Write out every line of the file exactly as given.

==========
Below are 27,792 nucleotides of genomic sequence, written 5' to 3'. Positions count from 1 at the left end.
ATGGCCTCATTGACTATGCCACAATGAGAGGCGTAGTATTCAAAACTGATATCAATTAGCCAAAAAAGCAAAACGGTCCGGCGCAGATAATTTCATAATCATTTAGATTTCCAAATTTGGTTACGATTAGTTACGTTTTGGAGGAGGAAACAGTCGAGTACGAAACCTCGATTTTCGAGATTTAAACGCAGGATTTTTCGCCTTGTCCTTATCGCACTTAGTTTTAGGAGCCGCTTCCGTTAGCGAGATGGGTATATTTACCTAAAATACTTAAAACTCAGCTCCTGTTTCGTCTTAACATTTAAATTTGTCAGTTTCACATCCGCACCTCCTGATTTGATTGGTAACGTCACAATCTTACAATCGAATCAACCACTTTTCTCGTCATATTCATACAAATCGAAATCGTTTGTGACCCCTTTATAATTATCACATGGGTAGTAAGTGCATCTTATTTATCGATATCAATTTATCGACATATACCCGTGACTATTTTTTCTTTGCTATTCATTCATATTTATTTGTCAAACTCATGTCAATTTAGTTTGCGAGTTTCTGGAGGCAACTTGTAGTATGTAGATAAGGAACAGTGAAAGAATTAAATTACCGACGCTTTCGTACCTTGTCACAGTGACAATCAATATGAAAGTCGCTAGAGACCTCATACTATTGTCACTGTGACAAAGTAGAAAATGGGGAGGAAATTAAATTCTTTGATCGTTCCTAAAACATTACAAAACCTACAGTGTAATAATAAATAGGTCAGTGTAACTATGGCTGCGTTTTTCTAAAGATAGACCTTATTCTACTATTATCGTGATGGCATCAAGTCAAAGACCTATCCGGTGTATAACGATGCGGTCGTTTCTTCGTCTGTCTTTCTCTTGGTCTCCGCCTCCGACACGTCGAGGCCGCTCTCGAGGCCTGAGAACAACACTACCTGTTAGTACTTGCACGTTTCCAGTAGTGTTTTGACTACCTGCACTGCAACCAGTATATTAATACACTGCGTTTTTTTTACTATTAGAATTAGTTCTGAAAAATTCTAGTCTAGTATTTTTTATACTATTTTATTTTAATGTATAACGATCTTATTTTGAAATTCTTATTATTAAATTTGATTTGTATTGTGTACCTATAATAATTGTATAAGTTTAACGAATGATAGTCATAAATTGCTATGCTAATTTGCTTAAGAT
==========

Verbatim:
Below are 27,792 nucleotides of genomic sequence, written 5' to 3'. Positions count from 1 at the left end.
ATGGCCTCATTGACTATGCCACAATGAGAGGCGTAGTATTCAAAACTGATATCAATTAGCCAAAAAAGCAAAACGGTCCGGCGCAGATAATTTCATAATCATTTAGATTTCCAAATTTGGTTACGATTAGTTACGTTTTGGAGGAGGAAACAGTCGAGTACGAAACCTCGATTTTCGAGATTTAAACGCAGGATTTTTCGCCTTGTCCTTATCGCACTTAGTTTTAGGAGCCGCTTCCGTTAGCGAGATGGGTATATTTACCTAAAATACTTAAAACTCAGCTCCTGTTTCGTCTTAACATTTAAATTTGTCAGTTTCACATCCGCACCTCCTGATTTGATTGGTAACGTCACAATCTTACAATCGAATCAACCACTTTTCTCGTCATATTCATACAAATCGAAATCGTTTGTGACCCCTTTATAATTATCACATGGGTAGTAAGTGCATCTTATTTATCGATATCAATTTATCGACATATACCCGTGACTATTTTTTCTTTGCTATTCATTCATATTTATTTGTCAAACTCATGTCAATTTAGTTTGCGAGTTTCTGGAGGCAACTTGTAGTATGTAGATAAGGAACAGTGAAAGAATTAAATTACCGACGCTTTCGTACCTTGTCACAGTGACAATCAATATGAAAGTCGCTAGAGACCTCATACTATTGTCACTGTGACAAAGTAGAAAATGGGGAGGAAATTAAATTCTTTGATCGTTCCTAAAACATTACAAAACCTACAGTGTAATAATAAATAGGTCAGTGTAACTATGGCTGCGTTTTTCTAAAGATAGACCTTATTCTACTATTATCGTGATGGCATCAAGTCAAAGACCTATCCGGTGTATAACGATGCGGTCGTTTCTTCGTCTGTCTTTCTCTTGGTCTCCGCCTCCGACACGTCGAGGCCGCTCTCGAGGCCTGAGAACAACACTACCTGTTAGTACTTGCACGTTTCCAGTAGTGTTTTGACTACCTGCACTGCAACCAGTATATTAATACACTGCGTTTTTTTTACTATTAGAATTAGTTCTGAAAAATTCTAGTCTAGTATTTTTTATACTATTTTATTTTAATGTATAACGATCTTATTTTGAAATTCTTATTATTAAATTTGATTTGTATTGTGTACCTATAATAATTGTATAAGTTTAACGAATGATAGTCATAAATTGCTATGCTAATTTGCTTAAGAT